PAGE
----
Female servicewomen, officially barred from combat, are taking part in all but name -- and many are paying the highest price
GI Jane: Sgt. Leigh Ann Hester is awarded the Silver Star in Baghdad / AP
In late October, a bomb tore through a team of American Special Operations troops on a raid against an enemy target in Kandahar province. The blast killed three, including a young female officer, Lt. Ashley White, who was attached to the elite troops during the strike and died at their side.
The United States formally bars women from ground combat--a prohibition in place for decades because the Pentagon believed that they lacked the requisite physical strength and that Americans weren't ready to see female troops come home in coffins. But that ban is breaking down. Women who pass a rigorous selection process are now being deployed to Afghanistan to serve with Rangers and Special Forces teams. Later this month, female sailors will begin bunking on submarines. Navy Secretary Ray Mabus says that women should be allowed to try out for elite Navy SEAL units, and former Defense Secretary Robert Gates told a crowd of ROTC cadets last year that he expected female troops to move increasingly into other Special Operations detachments.
The result? Women are fighting the nation's wars like never before--and paying the highest price for doing so. More than 150 female troops have died in Iraq and Afghanistan, roughly 100 of them killed in combat. Those numbers are almost certain to rise as more women take part in dangerous missions. During the Vietnam War, by contrast, just eight female troops died, most of them in helicopter crashes. "This is a kind of wave where we're seeing a clear and significant expansion of women's roles in the military," said Nancy Duff Campbell, the copresident of the National Women's Law Center.
The military is still far from gender-blind. A 1993 rule cleared the way for women to fly attack helicopters and warplanes and to serve on Navy combat vessels. But the major war-fighting vessels--aircraft carriers and nuclear submarines, for instance--are still commanded exclusively by male officers. Female troops serve alongside elite Rangers and Special Forces, but it's not clear when (or whether) women will be allowed to join their ranks. Legislative attempts to overturn the ban on women serving in infantry, armor, and other ground combat units have consistently failed. Because combat experience typically dictates an officer's career prospects, women have little chance to run a service branch or chair the Joint Chiefs of Staff any time soon.
Nevertheless, because of the Iraq and Afghanistan wars, women are taking part in combat in all but name. The military has faced persistent troop shortages in linguistics, intelligence, and bomb disposal--areas with disproportionate numbers of women. Senior generals, desperate for experts to help units in the field, have evaded the congressionally mandated prohibitions on women in combat by "attaching" female troops to combat groups rather than formally "assigning" them. But Iraq and Afghanistan feature guerrilla wars with no fixed front lines, so female troops driving supply trucks on ostensibly noncombat missions have regularly been attacked. In the summer of 2005, for instance, a car bomb rammed into a U.S. convoy in Falluja, killing three female Marines and wounding a dozen others.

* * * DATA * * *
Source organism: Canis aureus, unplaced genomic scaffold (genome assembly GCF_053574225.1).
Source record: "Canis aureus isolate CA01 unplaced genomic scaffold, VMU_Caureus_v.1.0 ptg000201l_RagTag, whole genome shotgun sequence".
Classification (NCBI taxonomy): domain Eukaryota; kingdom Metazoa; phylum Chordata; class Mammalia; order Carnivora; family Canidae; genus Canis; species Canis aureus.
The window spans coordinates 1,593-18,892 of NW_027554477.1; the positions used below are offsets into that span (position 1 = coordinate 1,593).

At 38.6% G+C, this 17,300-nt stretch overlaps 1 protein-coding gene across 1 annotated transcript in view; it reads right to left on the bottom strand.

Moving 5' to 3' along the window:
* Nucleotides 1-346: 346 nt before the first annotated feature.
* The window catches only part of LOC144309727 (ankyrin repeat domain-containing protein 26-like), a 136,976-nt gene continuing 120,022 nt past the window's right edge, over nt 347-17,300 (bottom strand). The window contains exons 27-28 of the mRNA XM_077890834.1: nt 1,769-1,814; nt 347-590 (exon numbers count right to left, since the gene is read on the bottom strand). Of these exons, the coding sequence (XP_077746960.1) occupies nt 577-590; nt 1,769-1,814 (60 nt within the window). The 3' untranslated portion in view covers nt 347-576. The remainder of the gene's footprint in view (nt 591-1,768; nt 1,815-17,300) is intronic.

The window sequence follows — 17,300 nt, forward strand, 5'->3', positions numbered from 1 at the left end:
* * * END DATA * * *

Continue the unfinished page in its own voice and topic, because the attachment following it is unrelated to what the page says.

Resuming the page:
Because of the local cultures, female troops have proved indispensible in Iraq and Afghanistan. Norms there make it impossible for male troops to frisk women--or even to converse at length with them. So commanders in Anbar province set up "Lionesses," small teams of female Marines who search women or question them about militants in their midst. An even larger effort is under way in Afghanistan, where female Cultural Support Teams operate alongside the Rangers and Special Forces to tap local women for usable intelligence. Two teams, 62 women in total, deployed to Afghanistan early this year; a third starts training soon; the Pentagon hopes to have roughly two dozen of the teams operating by 2016. "We're seeing the most significant changes since the opening of combat aviation and combat ships to women in the early 1990s," said Lory Manning, a retired Navy captain who runs the Women in the Military Project at the Women's Research and Education Institute.
That expanding role has attracted far less attention than the reversal of the "don't ask, don't tell" policy, but it will have a far greater impact on the future of the armed forces. Gay troops are thought to account for less than 10 percent of the military. Women account for at least 15 percent of the active-duty force and a higher proportion of Reserve and National Guard units; military demographers believe that women will account for at least 25 percent of the overall military within the next decade. Women also enjoy increasing prominence throughout the armed forces: The Army named its first female four-star general this year, and a female general commands the Marine Corps training base at South Carolina's Parris Island. Female generals and admirals hold an array of senior posts in the Air Force, Navy, and Coast Guard.
Ashley White, the 24-year-old lieutenant who was killed in Kandahar, belonged to a Cultural Support Team assigned to the 75th Ranger Regiment, a storied unit that has been in Afghanistan since 2001. It was her first overseas tour, and she left behind a husband, parents, a twin sister, and a brother. In a family statement read during a memorial service at a packed church in their native Ohio, the Whites said that their daughter's physical and mental fitness explained "why she was selected to work alongside the Rangers and why they welcomed her as one of their own."
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